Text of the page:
Last month I started reading Rabbit Hill by Robert Lawson for the 1940s Newbery Through the Decades challenge, and I’m embarrassed to say how long it took me to read it. Difficulty or boredom weren’t the culprits; lack of time, commitment, and organization were–just when I’d reach for it, I’d realize I’d left it somewhere: in the van, in my office, downstairs in the basement, etc. It accompanied me on trips and on an unexpected (and blessedly short) tenure in the hospital when my dad had an emergency appendectomy. Despite the passage of an inordinate amount of time and my weak and faulty memory, I did finish it, and I’m glad I did.
It’s the story of a veritable menagerie of animals who live on Rabbit Hill, but the primary focus is on Little Georgie and his experiences as the animals anticipate the arrival of new Folks on the Hill. Someone new–someone human–is moving into the Big House, and the animals want to know: will the family be friends or foes? Little Georgie gets into various scrapes that affect all of the animals, from his own parents to his crotchety Uncle Analdas to Phewie the skunk to Little Willie the fieldmouse. The end of the story is very satisfying and one that any animal lover could appreciate. It’s also vocabulary-rich and fairly complex. What’s not to love? Obviously the 1945 Newbery award committee thought so, too. While my girls would definitely think this one is beneath them now, I think it might make a good read-aloud for the DLM: it’s funny, it’s exciting,it contains Lawson’s delightful illustrations, and it’s about animals. We might give it a try to see if it piques the interest of the resident five year old who can be a hard sell.
For some reason I don’t think when I picked my 1950s Newbery Through the Decades selection I realized I was picking a book by the same author. All I knew that is that The Great Wheel is about the 1893 World’s Columbian Exhibition in Chicago, and because I adore Richard Peck’s Fair Weather, which is about this same world’s fair, I wanted to read it. It turns out that the two Lawson books are very different, so I definitely didn’t feel bored or fatigued by going from one to the other. The Great Wheel is about a young man named Conn, who is eighteen or nineteen for most of the story, and who leaves his native Ireland to seek his fortune in the U.S. Because his Uncle Patrick happens to be Mr. George Washington Gale Ferris’ top foreman, Conn joins the workcrew building the famous wheel. This tale involves a lot of detail about the engineering and building of the Ferris wheel, and I learned a little bit about ironwork and what went into such a feat before the turn of the twentieth century. It isn’t so detailed that I couldn’t enjoy it, though. Delightful illustrations by Lawson himself add to the story. The PC-police would probably find much to censure in this story, what with all the various nationalities represented in all their various stereotypes and dialects. I found it delightful and full of snap and color. Lawson’s characters are fully developed, if they do follow stereotypes. Of course, what I love the most is the element of romance that the story is tinged with, and I was very pleasantly surprised when the romantic element comes full-circle in the end and comes to a very satisfying conclusion. This story definitely falls on the upper end of the age-range for Newberys; it would take a fairly mature reader or listener to take in all the detail. This is a book I’m glad to have read, and I’m glad that I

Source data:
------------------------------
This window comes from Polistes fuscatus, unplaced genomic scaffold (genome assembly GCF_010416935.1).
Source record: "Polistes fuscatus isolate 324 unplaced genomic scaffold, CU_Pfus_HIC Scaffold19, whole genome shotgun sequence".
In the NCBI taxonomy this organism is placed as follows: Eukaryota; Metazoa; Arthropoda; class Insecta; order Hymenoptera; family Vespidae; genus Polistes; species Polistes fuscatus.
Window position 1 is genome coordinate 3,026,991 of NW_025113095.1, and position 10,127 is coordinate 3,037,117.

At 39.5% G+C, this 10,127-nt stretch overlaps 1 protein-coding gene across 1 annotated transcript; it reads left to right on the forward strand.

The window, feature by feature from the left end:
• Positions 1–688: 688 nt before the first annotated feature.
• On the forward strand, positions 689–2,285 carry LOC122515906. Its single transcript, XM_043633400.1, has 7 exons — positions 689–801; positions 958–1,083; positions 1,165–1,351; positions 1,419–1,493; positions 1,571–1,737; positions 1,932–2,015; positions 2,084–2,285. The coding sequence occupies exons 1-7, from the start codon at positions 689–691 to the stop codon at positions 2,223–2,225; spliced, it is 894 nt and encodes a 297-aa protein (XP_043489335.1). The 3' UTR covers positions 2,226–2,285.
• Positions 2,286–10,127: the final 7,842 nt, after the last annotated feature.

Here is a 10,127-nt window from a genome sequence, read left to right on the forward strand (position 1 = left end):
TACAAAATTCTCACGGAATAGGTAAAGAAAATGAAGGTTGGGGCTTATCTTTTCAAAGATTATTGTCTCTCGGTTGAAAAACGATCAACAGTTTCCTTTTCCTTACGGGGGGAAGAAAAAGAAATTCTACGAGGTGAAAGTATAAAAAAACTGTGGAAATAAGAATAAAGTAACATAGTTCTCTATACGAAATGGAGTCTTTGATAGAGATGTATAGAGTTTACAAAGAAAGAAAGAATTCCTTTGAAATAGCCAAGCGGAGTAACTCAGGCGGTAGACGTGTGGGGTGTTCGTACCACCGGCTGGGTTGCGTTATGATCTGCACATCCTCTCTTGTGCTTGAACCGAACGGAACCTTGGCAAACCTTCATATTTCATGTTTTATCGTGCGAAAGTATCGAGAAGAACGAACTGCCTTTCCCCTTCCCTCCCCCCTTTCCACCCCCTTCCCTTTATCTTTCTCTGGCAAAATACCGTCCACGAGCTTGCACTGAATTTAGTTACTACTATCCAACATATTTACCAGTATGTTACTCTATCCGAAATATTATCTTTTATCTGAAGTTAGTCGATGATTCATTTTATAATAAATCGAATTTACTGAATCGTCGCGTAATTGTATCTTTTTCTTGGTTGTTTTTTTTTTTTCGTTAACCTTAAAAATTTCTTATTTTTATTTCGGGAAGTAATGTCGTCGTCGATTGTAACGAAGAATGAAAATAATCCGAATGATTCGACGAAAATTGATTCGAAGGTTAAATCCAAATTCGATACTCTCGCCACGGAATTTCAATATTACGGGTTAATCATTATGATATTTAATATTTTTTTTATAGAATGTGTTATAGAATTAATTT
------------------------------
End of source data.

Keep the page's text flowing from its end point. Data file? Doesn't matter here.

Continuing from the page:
forced gave my eldest the opportunity to read it. A bonus for me is that one of my favorites, the aforementioned Richard Peck, wrote the introduction to this “biography of the first Ferris wheel,” as he calls it. Highly Recommended.
Robert Lawson was a well-known and prolific author and illustrator, and the winner of both the Caldecott and the Newbery Awards. Both of these honors were very much deserved.
Reviews of Lawsons’ books at Hope Is the Word:
- Adam of the Road (illustrated by Lawson)
- Ben and Me
- They Were Strong and Good (1941 Caldecott winner)